Aerobic fitness enhances relational memory in preadolescent children: The FITKids randomized control trial

Jim M. Monti, Charles H. Hillman, Neal J. Cohen

Research output: Contribution to journalArticlepeer-review


It is widely accepted that aerobic exercise enhances hippocampal plasticity. Often, this plasticity co-occurs with gains in hippocampal-dependent memory. Cross-sectional work investigating this relationship in preadolescent children has found behavioral differences in higher versus lower aerobically fit participants for tasks measuring relational memory, which is known to be critically tied to hippocampal structure and function. The present study tested whether similar differences would arise in a clinical intervention setting where a group of preadolescent children were randomly assigned to a 9-month after school aerobic exercise intervention versus a wait-list control group. Performance measures included eye-movements as a measure of memory, based on recent work linking eye-movement indices of relational memory to the hippocampus. Results indicated that only children in the intervention increased their aerobic fitness. Compared to the control group, those who entered the aerobic exercise program displayed eye-movement patterns indicative of superior memory for face-scene relations, with no differences observed in memory for individual faces. The results of this intervention study provide clear support for the proposed linkage among the hippocampus, relational memory, and aerobic fitness, as well as illustrating the sensitivity of eye-movement measures as a means of assessing memory.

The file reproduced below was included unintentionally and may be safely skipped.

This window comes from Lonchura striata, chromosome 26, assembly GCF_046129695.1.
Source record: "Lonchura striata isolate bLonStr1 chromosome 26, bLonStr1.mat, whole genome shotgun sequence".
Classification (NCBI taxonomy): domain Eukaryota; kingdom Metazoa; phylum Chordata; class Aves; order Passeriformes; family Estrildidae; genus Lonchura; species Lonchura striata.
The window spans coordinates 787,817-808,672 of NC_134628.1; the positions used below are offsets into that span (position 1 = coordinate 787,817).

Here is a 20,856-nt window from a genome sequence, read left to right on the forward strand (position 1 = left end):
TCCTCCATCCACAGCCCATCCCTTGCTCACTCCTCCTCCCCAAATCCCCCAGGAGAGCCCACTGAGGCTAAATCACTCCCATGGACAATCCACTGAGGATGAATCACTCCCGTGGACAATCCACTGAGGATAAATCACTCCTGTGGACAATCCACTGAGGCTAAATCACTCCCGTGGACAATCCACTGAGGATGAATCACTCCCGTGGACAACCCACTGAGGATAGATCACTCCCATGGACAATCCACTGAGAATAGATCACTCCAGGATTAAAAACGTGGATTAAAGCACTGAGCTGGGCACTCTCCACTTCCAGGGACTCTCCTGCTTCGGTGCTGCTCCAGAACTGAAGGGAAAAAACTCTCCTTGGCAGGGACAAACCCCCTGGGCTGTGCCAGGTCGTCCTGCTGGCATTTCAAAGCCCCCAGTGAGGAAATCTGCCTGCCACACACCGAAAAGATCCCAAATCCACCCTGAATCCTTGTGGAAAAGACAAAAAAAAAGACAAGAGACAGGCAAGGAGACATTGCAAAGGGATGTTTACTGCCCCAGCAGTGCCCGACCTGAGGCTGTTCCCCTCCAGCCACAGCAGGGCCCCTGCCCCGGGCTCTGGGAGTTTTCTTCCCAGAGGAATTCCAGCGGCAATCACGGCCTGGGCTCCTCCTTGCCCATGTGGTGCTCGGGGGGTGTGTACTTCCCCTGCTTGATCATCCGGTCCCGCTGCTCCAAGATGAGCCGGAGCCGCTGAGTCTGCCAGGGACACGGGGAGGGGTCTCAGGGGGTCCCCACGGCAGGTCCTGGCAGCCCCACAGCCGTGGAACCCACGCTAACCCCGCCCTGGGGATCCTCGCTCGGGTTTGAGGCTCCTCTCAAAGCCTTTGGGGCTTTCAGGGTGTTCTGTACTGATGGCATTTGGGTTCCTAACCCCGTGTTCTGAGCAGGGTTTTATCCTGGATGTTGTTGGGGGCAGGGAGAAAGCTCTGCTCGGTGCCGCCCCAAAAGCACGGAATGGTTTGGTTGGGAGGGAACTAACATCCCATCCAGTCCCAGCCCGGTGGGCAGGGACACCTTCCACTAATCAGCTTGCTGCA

Original languageEnglish (US)
Pages (from-to)1876-1882
Number of pages7
Issue number9
StatePublished - Sep 2012


  • Aerobic fitness
  • Development
  • Eye-tracking
  • Hippocampus
  • Item memory

ASJC Scopus subject areas

  • Cognitive Neuroscience


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